Johnny Frenchman – 1945 | 112 mins | Drama | B&W
Johnny Frenchman was a return to a more orthodox Ealing story. It concerned the rivalry before and during the war of the Breton and Cornish fishermen, who are eventually united by the threat of disaster. It is a simple hands-across-the-Channel story, directed by Charles Frend and scripted by Tibby Clarke in an admirably competent manner. The war was in its final year when the film was made, and part of France already liberated. Nevertheless it was impossible to take a film crew there, and so once again Mevagissey in Cornwall had to become gallicized. The film starred Francoise Rosay adapting herself to the part of a French matriarch. Very much the grande dame of the French cinema, she had already appeared in The Halfway House during her enforced English exile, playing opposite Tom Walls, cast in Johnny Frenchman as the Cornish harbour-master.
Rosay was unable to talk to the crew of the boat she skippered in the film, as they spoke Breton, rather than French. Michael Balcon was delighted to find that the real Breton skipper was called Balcon, although pronounced with a short ‘a’. Tom Walls plays Nat Pomeroy, who is continually outsmarted by clever French fish poacher Lannec Florrie (Francoise Rosay). Pomeroy is further aggravated by the fact that Florrie’s son Yan (played by French-Canadian radio favourite Paul Dupuis) is busily romancing Pomeroy’s daughter Sue (Patricia Roc). But when the Nazis rear their ugly heads, the Cornish fisherman and the French miscreants band together to thwart the German menace. Many of the cast members of Johnny Frenchman are actual Cornish villagers and members of the Free French resistance movement.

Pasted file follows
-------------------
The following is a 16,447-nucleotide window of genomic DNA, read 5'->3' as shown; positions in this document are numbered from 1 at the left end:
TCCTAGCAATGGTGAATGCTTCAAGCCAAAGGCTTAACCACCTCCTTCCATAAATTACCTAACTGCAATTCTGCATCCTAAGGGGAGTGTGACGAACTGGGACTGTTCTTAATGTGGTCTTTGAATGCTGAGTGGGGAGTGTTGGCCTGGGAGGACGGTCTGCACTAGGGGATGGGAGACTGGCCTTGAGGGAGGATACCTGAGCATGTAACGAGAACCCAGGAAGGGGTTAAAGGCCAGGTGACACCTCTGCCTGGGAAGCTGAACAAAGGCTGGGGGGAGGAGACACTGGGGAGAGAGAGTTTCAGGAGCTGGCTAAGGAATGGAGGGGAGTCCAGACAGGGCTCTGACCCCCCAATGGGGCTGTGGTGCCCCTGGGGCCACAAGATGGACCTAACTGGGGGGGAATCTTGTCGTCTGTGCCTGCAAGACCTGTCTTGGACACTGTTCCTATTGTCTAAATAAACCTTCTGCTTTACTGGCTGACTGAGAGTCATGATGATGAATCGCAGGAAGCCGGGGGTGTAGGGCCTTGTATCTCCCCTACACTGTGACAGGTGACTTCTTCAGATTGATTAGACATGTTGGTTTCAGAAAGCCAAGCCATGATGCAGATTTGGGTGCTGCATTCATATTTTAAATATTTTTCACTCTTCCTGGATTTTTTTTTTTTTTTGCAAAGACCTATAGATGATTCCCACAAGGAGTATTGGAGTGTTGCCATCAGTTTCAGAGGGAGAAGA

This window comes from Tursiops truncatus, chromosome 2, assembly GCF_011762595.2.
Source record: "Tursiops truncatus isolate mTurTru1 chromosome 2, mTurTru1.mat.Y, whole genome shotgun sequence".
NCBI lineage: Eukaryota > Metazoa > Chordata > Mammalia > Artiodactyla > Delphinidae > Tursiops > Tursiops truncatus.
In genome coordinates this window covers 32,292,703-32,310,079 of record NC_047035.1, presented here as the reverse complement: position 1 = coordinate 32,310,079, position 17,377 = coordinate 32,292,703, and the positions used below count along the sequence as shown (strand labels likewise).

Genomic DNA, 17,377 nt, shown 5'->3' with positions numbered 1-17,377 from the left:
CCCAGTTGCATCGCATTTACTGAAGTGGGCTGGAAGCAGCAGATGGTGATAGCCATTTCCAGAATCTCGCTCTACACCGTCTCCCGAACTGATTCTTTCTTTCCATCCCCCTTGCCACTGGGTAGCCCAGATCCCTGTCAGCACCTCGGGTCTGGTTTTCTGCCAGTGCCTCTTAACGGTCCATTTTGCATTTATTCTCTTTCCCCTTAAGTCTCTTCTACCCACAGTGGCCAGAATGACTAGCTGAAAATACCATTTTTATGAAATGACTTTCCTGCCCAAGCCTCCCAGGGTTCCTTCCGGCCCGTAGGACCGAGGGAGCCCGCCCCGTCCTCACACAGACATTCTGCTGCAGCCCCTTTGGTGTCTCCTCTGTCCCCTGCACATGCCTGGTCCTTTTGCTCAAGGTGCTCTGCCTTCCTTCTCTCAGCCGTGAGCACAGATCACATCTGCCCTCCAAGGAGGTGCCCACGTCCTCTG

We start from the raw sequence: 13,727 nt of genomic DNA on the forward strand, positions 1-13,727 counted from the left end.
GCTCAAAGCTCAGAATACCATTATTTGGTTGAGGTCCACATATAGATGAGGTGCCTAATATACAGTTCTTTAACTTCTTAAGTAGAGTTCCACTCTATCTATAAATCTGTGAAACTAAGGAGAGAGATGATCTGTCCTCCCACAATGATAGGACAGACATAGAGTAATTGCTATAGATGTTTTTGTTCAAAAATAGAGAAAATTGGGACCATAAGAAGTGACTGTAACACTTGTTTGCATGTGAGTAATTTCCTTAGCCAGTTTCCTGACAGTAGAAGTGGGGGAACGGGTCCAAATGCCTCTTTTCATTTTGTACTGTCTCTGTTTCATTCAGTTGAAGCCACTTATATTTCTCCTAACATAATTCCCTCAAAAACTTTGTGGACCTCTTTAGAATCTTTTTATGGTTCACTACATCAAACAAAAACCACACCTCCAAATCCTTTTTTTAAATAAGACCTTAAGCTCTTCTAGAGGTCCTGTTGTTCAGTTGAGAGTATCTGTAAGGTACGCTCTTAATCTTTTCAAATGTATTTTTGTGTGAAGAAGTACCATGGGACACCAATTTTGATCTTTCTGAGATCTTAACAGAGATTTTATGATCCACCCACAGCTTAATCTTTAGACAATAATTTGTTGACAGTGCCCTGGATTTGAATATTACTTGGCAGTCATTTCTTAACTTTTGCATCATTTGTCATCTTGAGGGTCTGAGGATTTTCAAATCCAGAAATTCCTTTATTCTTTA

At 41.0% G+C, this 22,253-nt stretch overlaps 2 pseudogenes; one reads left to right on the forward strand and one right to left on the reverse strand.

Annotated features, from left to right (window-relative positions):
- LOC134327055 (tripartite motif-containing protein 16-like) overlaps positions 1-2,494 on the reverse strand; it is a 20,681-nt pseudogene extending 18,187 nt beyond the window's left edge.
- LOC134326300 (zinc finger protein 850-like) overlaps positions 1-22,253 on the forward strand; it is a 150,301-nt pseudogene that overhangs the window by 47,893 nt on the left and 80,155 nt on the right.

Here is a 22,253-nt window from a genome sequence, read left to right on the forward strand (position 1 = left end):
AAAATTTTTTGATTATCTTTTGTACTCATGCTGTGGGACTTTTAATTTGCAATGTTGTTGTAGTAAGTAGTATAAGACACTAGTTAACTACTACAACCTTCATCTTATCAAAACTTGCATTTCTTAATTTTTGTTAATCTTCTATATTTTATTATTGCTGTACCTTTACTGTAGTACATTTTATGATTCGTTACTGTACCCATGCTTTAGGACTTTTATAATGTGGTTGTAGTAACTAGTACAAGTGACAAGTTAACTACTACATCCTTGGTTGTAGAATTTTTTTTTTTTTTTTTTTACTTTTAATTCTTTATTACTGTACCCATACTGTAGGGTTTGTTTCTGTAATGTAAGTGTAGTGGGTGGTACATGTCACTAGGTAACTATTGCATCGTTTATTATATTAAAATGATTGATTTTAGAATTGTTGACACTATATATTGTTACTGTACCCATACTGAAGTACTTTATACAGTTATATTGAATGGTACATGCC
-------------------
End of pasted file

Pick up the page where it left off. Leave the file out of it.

By the time the film was ready for screening, world events had moved startlingly forward. Not only had the war in Europe been concluded but a few days before the London opening the atomic bombs had terminated the war with Japan. There was just time to update the ending to refer to the victory.
ExtractŠ George Perry: Forever Ealing.
Charles Frend: Director
Duncan Sutherland: Art Direction
Barbara Bennet: Assistant Editor
SC Balcon: Associate Producer
Jack Parker: Camera Operator
Roy Kellino: Cinematography
Ernest Irving: Composer
Michael Truman: Editing
Tom Shenton: Make-Up Artist
Clifton Parker: Music
Michael Balcon: Producer
Hal Mason: Production Supervisor
TEB Clarke: Script
Eric Williams: Sound/Sound Designer
Marion Horn: Wardrobe